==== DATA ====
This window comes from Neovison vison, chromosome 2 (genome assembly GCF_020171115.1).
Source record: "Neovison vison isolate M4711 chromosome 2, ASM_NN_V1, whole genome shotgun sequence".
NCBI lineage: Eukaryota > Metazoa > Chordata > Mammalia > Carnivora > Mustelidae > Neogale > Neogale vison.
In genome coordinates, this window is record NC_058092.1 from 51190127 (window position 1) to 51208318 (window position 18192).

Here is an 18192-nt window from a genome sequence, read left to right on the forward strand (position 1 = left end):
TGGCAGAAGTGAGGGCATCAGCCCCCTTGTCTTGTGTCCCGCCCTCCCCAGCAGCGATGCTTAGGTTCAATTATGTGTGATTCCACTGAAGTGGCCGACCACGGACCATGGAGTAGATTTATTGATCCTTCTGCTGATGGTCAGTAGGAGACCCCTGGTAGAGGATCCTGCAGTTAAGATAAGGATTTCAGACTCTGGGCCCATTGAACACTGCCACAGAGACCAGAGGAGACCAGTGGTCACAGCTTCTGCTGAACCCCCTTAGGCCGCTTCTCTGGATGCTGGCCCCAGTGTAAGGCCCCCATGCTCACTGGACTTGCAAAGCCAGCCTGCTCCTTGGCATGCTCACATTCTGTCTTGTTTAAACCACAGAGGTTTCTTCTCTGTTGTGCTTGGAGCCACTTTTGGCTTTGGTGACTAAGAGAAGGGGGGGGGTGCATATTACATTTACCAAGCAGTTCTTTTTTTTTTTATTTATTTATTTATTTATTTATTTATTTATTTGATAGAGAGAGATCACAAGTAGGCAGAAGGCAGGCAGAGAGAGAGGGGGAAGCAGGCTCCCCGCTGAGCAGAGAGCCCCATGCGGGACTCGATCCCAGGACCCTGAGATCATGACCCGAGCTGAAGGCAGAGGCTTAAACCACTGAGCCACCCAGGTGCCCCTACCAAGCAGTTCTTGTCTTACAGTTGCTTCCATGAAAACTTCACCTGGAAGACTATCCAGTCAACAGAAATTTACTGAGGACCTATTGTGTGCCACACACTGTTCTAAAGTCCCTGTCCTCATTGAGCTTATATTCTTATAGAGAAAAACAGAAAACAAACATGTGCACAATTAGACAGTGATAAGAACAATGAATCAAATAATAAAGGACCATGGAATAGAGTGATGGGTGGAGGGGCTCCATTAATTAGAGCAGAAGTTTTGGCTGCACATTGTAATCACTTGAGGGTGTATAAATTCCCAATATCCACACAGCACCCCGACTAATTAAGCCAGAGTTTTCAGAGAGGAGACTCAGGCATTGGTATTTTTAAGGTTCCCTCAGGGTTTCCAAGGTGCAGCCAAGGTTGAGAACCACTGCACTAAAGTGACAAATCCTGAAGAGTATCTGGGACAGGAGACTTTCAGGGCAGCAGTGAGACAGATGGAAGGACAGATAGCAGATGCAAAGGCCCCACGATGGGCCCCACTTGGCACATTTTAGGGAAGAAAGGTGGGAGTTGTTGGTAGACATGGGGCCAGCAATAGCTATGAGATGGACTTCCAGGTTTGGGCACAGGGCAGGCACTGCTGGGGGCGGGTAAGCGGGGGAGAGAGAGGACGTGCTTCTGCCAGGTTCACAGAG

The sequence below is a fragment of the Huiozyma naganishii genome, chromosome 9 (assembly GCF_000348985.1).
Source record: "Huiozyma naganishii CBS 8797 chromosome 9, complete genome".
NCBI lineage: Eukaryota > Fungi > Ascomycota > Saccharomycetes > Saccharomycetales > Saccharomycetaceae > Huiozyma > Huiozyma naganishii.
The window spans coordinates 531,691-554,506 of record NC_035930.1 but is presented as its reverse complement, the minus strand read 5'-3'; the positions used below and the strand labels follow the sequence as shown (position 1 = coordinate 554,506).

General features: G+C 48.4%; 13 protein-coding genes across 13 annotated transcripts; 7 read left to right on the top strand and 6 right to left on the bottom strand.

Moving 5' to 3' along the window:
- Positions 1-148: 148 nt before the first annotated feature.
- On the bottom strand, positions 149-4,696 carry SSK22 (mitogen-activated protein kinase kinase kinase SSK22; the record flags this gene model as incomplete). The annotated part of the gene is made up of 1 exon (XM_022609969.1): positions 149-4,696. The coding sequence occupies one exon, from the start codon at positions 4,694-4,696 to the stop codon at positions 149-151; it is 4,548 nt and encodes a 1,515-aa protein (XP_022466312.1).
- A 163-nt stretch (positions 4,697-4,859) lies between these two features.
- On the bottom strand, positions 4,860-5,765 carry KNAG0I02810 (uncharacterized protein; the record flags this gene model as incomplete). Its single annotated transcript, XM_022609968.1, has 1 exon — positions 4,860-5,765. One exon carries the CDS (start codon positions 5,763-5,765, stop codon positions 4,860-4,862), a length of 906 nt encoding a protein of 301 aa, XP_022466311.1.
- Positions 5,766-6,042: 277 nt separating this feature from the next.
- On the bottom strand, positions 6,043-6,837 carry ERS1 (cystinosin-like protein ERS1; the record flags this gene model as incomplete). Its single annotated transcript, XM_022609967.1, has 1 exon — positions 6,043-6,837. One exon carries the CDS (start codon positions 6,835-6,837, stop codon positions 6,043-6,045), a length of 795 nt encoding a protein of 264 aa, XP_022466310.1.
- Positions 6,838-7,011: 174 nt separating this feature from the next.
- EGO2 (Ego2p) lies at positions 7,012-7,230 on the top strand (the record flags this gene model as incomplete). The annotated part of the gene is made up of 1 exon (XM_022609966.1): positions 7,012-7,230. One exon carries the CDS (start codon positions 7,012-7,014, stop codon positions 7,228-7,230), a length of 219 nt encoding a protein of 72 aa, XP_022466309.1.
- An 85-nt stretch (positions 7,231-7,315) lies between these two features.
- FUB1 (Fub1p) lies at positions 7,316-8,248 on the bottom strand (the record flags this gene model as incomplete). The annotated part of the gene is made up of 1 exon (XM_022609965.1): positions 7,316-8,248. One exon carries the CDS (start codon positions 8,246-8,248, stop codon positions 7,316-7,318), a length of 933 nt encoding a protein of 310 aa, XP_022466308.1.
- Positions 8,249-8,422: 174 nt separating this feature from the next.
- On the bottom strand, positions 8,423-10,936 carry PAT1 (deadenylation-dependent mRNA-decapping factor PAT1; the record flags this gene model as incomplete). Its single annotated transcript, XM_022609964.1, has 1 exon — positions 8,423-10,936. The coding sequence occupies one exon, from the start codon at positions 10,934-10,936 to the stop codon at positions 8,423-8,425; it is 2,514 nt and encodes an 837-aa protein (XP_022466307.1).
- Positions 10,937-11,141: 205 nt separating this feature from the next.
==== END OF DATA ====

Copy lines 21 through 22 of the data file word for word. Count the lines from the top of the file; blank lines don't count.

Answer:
- An 85-nt stretch (positions 7,231-7,315) lies between these two features.
- FUB1 (Fub1p) lies at positions 7,316-8,248 on the bottom strand (the record flags this gene model as incomplete). The annotated part of the gene is made up of 1 exon (XM_022609965.1): positions 7,316-8,248. One exon carries the CDS (start codon positions 8,246-8,248, stop codon positions 7,316-7,318), a length of 933 nt encoding a protein of 310 aa, XP_022466308.1.